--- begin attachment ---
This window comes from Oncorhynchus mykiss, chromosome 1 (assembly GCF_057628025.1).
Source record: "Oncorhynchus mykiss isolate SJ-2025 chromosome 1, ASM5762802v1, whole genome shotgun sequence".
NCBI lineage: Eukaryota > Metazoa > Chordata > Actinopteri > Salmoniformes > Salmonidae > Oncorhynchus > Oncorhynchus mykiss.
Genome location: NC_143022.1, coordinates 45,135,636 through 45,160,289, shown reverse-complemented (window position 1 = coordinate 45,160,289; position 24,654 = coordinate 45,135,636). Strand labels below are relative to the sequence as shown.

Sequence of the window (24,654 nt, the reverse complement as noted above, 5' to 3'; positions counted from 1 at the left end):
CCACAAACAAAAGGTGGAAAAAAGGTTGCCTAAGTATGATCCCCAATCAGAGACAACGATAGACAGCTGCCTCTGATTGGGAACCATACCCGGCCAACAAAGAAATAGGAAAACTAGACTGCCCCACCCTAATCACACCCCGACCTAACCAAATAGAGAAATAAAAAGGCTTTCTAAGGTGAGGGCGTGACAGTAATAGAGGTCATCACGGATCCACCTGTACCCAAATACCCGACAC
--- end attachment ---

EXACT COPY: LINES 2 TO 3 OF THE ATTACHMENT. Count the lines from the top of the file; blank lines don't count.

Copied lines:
Source record: "Oncorhynchus mykiss isolate SJ-2025 chromosome 1, ASM5762802v1, whole genome shotgun sequence".
NCBI lineage: Eukaryota > Metazoa > Chordata > Actinopteri > Salmoniformes > Salmonidae > Oncorhynchus > Oncorhynchus mykiss.